Make Time to Read
March 05, 2015
Filed In: Philosophy
There are limitless ways for us to use our free time during the day, but most activities leave us feeling empty. Watching a TV show can be entertaining in the moment, but when the moment has passed, it's plain to see that nothing really impacted you during the previous half hour. The plot may have been captivating and some of the lines may have even elicited laughs during the broadcast. Yet, once the credits start rolling, you're back to your life right where you were before you started watching.
Time is invaluable. By choosing to do something truly meaningful when you have some free time in your schedule you can have a meaningful experience that will be lasting. Sinking an hour into TV a day isn't bad, sinking hours into TV every day is.
One of the activities that I've found to have an immediate and lasting impact is reading. Growing up, my parents reinforced the importance of reading by setting aside 30 minutes in the evening where we'd all retreat to our corner of the house and dive into a book. Perhaps my greatest regret from college was the fact that I didn't read as much as I could have.
When you take time every day and dedicate it to reading, even big books can be tackled. Books are more than a constructive activity, they're a gateway. New ideas, fun escapes, and food for your imagination all come from books. If you want to grow as a person, reading is the best way to do it.
A habit of reading will expand your mind. Not only does reading allow you to explore virtually any topic, the vocabulary of a well written book will expand the number of words at your command. No matter what your interests are, with millions of books in print and circulation, you can find a book that interests you. When you've read that book, find another. Reading is a lifelong activity that won't go out of style and you'll never bore of it. Certainly there will be books that you don't like, but in those cases, you can simply put one down and pick up another.
If you're on a budget, then reading is the hobby for you! Reading is free. It doesn't cost you a dime. In fact, you don't even have to own a single book in order to source copious amounts of reading material. Your local library has tens of thousands of volumes and access to millions more through inter-library agreements. Even better, so few people use the library in our modern era that there's little competition for books. If you don't want to go the library route, I'm sure you have a bookcase or two in your home full of books you've never read. If you don't, your friends and family do. Getting access to books isn't all that difficult and by utilizing the resources of your library, friends, and family, you'll continue to discover new works.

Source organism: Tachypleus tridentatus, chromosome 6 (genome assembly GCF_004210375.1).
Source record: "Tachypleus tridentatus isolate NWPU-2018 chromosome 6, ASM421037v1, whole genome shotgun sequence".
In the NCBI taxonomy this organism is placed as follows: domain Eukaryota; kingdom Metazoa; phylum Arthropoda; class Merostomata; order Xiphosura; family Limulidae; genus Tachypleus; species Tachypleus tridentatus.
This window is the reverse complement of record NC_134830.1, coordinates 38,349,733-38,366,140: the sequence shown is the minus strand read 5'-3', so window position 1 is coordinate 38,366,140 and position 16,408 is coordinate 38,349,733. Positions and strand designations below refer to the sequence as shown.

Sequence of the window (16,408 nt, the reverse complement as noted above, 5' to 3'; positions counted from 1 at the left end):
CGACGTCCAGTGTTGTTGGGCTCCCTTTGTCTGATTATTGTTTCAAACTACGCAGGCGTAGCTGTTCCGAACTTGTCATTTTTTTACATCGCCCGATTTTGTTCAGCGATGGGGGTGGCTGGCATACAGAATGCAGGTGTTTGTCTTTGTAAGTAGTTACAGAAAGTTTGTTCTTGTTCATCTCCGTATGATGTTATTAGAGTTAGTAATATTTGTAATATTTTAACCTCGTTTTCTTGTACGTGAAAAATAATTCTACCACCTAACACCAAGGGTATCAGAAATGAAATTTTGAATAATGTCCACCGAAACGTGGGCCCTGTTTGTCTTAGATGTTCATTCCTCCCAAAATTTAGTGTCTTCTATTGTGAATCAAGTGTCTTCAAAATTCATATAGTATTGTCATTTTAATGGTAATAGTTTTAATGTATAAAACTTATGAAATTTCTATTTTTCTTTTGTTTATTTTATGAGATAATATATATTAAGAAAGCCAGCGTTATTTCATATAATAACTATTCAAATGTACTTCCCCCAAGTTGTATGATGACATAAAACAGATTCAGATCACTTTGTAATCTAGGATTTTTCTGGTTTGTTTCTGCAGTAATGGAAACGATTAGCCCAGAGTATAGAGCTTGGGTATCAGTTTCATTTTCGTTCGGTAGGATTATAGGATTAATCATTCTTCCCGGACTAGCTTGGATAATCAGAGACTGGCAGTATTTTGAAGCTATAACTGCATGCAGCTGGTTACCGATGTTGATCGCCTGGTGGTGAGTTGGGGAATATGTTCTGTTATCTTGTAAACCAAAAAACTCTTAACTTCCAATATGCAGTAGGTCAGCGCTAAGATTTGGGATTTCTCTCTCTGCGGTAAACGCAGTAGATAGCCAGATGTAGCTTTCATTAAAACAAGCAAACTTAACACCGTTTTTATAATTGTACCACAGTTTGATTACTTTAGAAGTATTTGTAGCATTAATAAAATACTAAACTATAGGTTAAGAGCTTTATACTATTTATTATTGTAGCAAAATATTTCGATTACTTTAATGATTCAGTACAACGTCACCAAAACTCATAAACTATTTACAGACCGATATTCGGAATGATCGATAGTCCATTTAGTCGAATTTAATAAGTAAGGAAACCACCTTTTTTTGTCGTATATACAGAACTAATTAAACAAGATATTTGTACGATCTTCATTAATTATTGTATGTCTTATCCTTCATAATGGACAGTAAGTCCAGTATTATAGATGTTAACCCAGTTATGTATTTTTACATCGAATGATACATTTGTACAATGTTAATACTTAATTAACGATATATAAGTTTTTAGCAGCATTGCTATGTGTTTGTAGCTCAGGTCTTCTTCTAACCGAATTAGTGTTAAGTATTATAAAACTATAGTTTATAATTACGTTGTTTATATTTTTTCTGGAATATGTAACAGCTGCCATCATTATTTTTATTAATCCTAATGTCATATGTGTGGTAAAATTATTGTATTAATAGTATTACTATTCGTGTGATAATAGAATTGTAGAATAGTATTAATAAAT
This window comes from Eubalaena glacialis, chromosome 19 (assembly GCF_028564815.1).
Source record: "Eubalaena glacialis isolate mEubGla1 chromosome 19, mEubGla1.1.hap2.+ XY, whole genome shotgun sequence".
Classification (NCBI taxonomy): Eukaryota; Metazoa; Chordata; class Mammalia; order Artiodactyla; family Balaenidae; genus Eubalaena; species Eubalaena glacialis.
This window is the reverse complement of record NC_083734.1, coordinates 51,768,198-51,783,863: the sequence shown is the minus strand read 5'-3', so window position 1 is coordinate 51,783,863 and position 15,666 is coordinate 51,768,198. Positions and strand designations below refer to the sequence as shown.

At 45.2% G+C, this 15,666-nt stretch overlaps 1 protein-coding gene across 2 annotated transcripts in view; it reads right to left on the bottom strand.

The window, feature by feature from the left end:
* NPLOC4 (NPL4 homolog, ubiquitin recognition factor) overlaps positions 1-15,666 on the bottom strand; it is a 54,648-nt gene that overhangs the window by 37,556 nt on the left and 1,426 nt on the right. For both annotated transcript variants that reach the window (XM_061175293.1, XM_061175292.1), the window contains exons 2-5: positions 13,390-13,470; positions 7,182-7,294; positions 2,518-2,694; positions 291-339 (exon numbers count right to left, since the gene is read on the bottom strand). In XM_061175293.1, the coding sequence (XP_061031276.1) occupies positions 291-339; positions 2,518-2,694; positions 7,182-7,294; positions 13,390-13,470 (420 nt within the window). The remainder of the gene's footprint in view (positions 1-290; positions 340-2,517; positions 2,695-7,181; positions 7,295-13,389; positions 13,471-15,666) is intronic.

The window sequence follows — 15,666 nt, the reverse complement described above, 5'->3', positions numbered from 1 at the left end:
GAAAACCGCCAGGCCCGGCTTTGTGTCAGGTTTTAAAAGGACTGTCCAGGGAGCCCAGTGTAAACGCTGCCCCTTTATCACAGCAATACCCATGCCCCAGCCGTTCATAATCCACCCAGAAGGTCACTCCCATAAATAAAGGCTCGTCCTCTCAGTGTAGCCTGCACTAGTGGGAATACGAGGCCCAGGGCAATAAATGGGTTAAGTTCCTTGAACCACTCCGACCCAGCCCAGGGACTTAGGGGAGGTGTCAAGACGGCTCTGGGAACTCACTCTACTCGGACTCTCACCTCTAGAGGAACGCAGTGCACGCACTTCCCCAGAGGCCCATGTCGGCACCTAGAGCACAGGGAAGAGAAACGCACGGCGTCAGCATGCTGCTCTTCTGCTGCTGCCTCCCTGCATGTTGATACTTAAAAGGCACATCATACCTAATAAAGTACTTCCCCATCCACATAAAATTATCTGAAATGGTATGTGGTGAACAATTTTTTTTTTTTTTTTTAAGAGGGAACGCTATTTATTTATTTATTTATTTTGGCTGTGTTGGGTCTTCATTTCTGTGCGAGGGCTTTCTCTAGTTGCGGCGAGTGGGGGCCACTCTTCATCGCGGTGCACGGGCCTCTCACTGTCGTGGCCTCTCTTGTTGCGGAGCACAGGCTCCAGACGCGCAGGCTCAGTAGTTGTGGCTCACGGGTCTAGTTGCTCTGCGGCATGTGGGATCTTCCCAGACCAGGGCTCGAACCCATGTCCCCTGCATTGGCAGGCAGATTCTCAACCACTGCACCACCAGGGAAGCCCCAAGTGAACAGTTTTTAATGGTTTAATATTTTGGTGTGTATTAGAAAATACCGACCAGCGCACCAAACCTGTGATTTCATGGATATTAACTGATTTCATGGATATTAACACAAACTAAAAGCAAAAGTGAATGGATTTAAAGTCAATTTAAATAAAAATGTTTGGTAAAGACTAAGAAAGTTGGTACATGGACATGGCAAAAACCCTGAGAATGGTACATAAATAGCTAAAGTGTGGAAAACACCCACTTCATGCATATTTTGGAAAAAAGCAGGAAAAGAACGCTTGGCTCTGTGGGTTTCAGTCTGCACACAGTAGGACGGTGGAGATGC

Reading grows you as a person in new ways. When we consider formal education, especially when you get to the higher levels, courses are mainly guided by reading. Certainly math may be the exception to that rule, but by and large, college is nothing more than reading books in a group and discussing them. That means that anyone can be smart. It doesn't take a college or graduate level education to be wise and well informed. Books are written by experts in a particular field, meaning you can learn concepts and ideas directly from experts. Reading helps you to explore new worlds and better understand the one that you live in.
Best of all, reading doesn't require a significant amount of time. 30 minutes a day, the time recommended by my parents all those years ago, is enough to make significant progress. With a small investment of 30 minutes a day you'll read more books than you ever have. I've found it's best to read in the 30 minutes or hour before bed. It winds down my mind and helps with melatonin production. I've noticed a significant difference in time to fall asleep when I read before bed.
Most Americans, after finishing their formal education, will not read a single book for pleasure. If your mind isn't growing, it's regressing. Save 30 minutes a day, go somewhere comfortable, and read a good book.